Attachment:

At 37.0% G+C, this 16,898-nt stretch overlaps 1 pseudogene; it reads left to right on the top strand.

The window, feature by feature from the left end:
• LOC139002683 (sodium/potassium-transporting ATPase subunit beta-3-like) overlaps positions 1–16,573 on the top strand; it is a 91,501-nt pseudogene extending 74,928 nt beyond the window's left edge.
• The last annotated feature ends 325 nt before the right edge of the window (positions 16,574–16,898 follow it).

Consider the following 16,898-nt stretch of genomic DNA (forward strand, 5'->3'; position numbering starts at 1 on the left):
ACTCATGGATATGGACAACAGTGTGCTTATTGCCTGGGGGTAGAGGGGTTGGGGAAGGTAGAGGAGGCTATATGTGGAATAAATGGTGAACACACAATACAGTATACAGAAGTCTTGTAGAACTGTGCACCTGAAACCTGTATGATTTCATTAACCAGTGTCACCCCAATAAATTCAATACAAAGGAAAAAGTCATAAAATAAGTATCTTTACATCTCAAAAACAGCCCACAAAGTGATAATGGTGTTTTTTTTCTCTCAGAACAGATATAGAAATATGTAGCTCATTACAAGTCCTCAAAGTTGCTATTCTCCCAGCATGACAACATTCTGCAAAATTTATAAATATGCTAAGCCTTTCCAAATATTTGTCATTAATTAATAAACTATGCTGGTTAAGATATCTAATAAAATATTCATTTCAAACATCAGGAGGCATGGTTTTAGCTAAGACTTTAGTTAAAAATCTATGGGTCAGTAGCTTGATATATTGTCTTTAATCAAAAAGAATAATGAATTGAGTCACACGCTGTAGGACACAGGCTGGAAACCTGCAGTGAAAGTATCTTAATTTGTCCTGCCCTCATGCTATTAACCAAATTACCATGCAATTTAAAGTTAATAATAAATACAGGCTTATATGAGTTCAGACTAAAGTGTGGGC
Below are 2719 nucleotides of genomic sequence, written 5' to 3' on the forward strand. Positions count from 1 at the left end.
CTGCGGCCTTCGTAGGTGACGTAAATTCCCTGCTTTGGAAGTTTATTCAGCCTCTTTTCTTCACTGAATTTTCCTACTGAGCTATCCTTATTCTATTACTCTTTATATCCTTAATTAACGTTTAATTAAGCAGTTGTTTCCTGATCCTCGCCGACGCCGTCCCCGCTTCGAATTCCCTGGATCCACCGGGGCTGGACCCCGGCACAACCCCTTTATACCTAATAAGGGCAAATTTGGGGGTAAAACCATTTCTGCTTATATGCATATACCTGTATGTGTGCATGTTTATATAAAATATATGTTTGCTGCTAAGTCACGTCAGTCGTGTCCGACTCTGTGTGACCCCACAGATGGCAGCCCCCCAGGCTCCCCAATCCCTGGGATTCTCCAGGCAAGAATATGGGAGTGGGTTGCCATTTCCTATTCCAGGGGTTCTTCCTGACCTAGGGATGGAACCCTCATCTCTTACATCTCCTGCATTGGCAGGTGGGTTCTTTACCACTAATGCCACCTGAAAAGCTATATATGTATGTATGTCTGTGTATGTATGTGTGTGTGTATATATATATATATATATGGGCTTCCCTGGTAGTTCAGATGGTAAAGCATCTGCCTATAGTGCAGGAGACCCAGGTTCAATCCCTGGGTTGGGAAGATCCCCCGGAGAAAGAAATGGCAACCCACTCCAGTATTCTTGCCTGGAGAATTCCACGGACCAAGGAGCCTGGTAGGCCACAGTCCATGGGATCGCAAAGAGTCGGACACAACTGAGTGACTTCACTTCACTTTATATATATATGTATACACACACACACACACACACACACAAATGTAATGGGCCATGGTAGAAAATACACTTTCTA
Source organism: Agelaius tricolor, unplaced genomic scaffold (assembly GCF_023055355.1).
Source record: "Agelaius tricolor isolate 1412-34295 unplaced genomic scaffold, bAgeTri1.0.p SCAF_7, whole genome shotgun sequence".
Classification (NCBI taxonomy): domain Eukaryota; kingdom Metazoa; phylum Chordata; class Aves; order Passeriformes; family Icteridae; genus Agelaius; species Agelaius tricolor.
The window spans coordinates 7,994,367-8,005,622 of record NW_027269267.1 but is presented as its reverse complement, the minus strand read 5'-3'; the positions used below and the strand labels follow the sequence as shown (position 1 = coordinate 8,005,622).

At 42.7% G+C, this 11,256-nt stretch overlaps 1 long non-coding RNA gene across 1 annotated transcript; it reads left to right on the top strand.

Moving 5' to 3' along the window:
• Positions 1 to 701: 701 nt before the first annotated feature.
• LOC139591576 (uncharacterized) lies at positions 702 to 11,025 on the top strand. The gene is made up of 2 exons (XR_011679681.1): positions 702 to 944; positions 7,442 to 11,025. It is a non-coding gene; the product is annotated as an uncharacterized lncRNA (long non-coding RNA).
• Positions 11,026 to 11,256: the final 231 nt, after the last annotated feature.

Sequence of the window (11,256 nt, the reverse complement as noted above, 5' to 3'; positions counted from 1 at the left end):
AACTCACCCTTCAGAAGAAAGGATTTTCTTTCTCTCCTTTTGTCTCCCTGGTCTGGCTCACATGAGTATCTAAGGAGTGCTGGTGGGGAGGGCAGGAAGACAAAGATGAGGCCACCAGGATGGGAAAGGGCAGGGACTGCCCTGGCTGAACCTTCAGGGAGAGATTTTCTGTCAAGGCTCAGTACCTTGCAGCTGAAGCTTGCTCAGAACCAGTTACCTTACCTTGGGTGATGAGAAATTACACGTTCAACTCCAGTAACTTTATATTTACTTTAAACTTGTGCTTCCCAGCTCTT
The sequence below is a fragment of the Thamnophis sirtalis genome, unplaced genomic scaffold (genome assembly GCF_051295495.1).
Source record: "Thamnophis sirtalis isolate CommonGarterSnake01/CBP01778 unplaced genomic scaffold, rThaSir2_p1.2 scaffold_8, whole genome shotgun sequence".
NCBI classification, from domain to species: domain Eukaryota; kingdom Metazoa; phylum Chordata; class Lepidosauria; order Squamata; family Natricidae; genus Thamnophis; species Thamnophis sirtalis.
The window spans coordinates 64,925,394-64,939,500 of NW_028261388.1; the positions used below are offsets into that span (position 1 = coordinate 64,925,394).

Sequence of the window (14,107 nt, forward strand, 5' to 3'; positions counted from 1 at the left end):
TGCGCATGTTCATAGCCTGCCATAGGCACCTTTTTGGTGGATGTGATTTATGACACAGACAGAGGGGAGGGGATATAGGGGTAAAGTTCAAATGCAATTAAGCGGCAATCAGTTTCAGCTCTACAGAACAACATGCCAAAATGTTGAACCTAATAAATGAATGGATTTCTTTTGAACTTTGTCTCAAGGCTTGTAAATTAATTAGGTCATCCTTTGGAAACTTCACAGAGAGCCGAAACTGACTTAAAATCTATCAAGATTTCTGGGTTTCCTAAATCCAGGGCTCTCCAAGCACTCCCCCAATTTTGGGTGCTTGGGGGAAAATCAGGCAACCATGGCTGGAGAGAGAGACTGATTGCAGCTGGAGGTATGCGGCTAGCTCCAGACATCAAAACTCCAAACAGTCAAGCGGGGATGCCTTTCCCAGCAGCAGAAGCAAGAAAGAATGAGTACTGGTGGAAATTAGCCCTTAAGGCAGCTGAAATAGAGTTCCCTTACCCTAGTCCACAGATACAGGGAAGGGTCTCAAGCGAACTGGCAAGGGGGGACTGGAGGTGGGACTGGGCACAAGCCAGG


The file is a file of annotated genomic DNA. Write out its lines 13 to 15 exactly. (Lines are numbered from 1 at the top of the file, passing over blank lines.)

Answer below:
At 42.7% G+C, this 11,256-nt stretch overlaps 1 long non-coding RNA gene across 1 annotated transcript; it reads left to right on the top strand.

Moving 5' to 3' along the window:
• Positions 1 to 701: 701 nt before the first annotated feature.